Advertisement

A Compact, Wireless, Self-Powered Pushbutton Controller

  • Joseph A. Paradiso
  • Mark Feldmeier
Conference paper
Part of the Lecture Notes in Computer Science book series (LNCS, volume 2201)

Abstract

We describe a compact piezoelectric pushbutton and associated minimal circuitry that is able to wirelessly transmit a digital ID code to the immediate region (e.g., 50–100 foot radius) upon a single button push, without the need of batteries or other energy sources. Such devices have the potential of enabling controls and interfaces to be introduced into interactive environments without requiring any wiring, optical/acoustic lines of sight, or batteries.

Keywords

Remote Control Piezoelectric Element Mechanical Resonance Wearable Computing Piezo Element 
These keywords were added by machine and not by the authors. This process is experimental and the keywords may be updated as the learning algorithm improves.

Preview

Unable to display preview. Download preview PDF.

Unable to display preview. Download preview PDF.

References

  1. 1.
    Webb, P. and Suggitt, M., Gadgets and Necessities — An Encyclopedia of Household Innovations,” ABC-CLIO, Santa Barbara, CA., 2000, pp. 237–238.Google Scholar
  2. 2.
    Crisan, A., Typing Power, US Patent No. 5,911,529, June 15, 1999.Google Scholar
  3. 3.
    Johnson, P.M., MacKenzie, R.W., and Reeves, J.R., Transmitter Circuit, US Patent No. 3,796,958, March 12, 1974.Google Scholar
  4. 4.
    Mitchell, J.P., Piezoelectric Pulse Amplifier, US Patent No. 3,548,314, December 15, 1970.Google Scholar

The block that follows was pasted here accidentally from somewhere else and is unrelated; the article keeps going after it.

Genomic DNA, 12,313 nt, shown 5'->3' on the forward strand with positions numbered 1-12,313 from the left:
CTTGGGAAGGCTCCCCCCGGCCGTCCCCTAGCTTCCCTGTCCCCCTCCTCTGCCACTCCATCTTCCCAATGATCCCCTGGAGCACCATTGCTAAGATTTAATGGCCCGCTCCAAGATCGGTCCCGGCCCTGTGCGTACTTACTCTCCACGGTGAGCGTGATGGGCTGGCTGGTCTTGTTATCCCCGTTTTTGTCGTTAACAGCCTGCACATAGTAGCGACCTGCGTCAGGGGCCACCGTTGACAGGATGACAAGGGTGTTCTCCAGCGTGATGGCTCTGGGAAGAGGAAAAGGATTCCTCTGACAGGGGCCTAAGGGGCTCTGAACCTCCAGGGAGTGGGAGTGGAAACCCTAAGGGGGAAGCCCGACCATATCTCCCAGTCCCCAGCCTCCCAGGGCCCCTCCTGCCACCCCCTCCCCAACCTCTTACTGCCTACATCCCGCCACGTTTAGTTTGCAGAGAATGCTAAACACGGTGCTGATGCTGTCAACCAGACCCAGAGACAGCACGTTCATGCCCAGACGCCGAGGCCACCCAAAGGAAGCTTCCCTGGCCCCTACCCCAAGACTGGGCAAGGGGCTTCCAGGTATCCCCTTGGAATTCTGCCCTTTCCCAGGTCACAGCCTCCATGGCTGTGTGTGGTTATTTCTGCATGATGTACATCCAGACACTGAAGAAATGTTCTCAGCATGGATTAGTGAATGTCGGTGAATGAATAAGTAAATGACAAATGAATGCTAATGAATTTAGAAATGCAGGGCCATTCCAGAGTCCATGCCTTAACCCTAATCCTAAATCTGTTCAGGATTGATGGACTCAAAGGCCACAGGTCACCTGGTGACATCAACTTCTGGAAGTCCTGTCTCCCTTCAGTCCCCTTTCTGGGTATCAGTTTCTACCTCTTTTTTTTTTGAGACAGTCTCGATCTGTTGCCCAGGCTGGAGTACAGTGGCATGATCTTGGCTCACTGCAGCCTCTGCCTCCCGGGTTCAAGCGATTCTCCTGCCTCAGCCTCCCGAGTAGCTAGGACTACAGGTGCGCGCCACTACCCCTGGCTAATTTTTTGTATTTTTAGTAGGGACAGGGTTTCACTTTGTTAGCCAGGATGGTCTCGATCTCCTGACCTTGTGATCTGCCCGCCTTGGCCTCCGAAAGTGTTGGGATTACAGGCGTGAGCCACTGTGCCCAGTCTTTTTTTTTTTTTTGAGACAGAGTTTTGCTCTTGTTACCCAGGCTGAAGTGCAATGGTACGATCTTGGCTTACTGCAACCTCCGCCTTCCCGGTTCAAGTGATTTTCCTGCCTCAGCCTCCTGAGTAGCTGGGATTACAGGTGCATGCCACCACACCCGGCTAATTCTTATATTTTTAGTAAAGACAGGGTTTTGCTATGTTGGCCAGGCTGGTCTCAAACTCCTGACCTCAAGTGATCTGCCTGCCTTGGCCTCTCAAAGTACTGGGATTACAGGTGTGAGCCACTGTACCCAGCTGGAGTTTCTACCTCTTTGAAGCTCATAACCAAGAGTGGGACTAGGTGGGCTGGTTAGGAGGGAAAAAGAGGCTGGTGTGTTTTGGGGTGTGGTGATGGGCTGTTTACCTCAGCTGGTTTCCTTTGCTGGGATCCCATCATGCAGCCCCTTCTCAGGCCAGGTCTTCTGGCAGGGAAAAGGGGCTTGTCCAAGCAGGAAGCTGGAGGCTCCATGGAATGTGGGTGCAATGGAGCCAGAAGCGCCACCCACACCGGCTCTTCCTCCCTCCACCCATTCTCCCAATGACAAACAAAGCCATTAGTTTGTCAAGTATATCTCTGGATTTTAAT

5. 5.
    The Pipi “Kodomo No Omocha” toy from Tomy corporation, Japan, 1998.Google Scholar
  6. 6.
    Kymisis, J., Kendall, C., Paradiso, J., Gershenfeld, N., “Parasitic Power Harvesting in Shoes,” Proc. of the Second IEEE International Conference on Wearable Computing, (ISWC), IEEE Computer Society Press, pp. 132–139, October 1998.Google Scholar
  7. 7.
    Shenck, N. and Paradiso, J., “Energy-Scavenging with Shoe-Mounted Piezoelectrics,” IEEE Micro, Vol. 21, No. 3, May–June 2001, pp. 30–42.CrossRefGoogle Scholar
  8. 8.
    J. F. Antaki et al., “A Gait Powered Autologous Battery Charging System for Artificial Organs,” Proc. of the 1995 American Society of Artificial Internal Organs Conf., Lippincott Williams & Wilkins, Philadelphia, 1995, pp. M588–M595.Google Scholar

Copyright information

© Springer-Verlag Berlin Heidelberg 2001

Authors and Affiliations

  • Joseph A. Paradiso
    • 1
  • Mark Feldmeier
    • 1
  1. 1.MIT Media LaboratoryResponsive Environments GroupCambridge

Personalised recommendations